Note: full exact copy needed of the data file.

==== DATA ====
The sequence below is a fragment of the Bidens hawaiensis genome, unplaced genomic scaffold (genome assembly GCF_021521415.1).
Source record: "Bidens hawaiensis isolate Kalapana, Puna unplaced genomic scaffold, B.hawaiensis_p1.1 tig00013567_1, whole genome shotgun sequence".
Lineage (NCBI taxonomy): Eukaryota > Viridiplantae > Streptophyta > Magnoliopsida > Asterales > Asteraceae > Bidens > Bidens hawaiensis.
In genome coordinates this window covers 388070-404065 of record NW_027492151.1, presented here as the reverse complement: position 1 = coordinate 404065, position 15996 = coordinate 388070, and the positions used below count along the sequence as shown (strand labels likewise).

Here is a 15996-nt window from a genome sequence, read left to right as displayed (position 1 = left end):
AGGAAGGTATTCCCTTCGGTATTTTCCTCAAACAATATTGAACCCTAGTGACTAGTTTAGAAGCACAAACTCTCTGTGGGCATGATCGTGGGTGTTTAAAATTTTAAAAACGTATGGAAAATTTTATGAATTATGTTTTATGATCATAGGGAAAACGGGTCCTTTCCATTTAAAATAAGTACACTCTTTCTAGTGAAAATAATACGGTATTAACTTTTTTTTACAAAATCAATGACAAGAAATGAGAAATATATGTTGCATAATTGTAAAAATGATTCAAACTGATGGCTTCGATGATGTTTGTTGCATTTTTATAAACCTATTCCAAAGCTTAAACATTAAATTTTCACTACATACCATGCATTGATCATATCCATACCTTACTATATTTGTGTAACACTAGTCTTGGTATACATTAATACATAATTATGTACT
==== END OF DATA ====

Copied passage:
The sequence below is a fragment of the Bidens hawaiensis genome, unplaced genomic scaffold (genome assembly GCF_021521415.1).
Source record: "Bidens hawaiensis isolate Kalapana, Puna unplaced genomic scaffold, B.hawaiensis_p1.1 tig00013567_1, whole genome shotgun sequence".
Lineage (NCBI taxonomy): Eukaryota > Viridiplantae > Streptophyta > Magnoliopsida > Asterales > Asteraceae > Bidens > Bidens hawaiensis.
In genome coordinates this window covers 388070-404065 of record NW_027492151.1, presented here as the reverse complement: position 1 = coordinate 404065, position 15996 = coordinate 388070, and the positions used below count along the sequence as shown (strand labels likewise).

Here is a 15996-nt window from a genome sequence, read left to right as displayed (position 1 = left end):
AGGAAGGTATTCCCTTCGGTATTTTCCTCAAACAATATTGAACCCTAGTGACTAGTTTAGAAGCACAAACTCTCTGTGGGCATGATCGTGGGTGTTTAAAATTTTAAAAACGTATGGAAAATTTTATGAATTATGTTTTATGATCATAGGGAAAACGGGTCCTTTCCATTTAAAATAAGTACACTCTTTCTAGTGAAAATAATACGGTATTAACTTTTTTTTACAAAATCAATGACAAGAAATGAGAAATATATGTTGCATAATTGTAAAAATGATTCAAACTGATGGCTTCGATGATGTTTGTTGCATTTTTATAAACCTATTCCAAAGCTTAAACATTAAATTTTCACTACATACCATGCATTGATCATATCCATACCTTACTATATTTGTGTAACACTAGTCTTGGTATACATTAATACATAATTATGTACT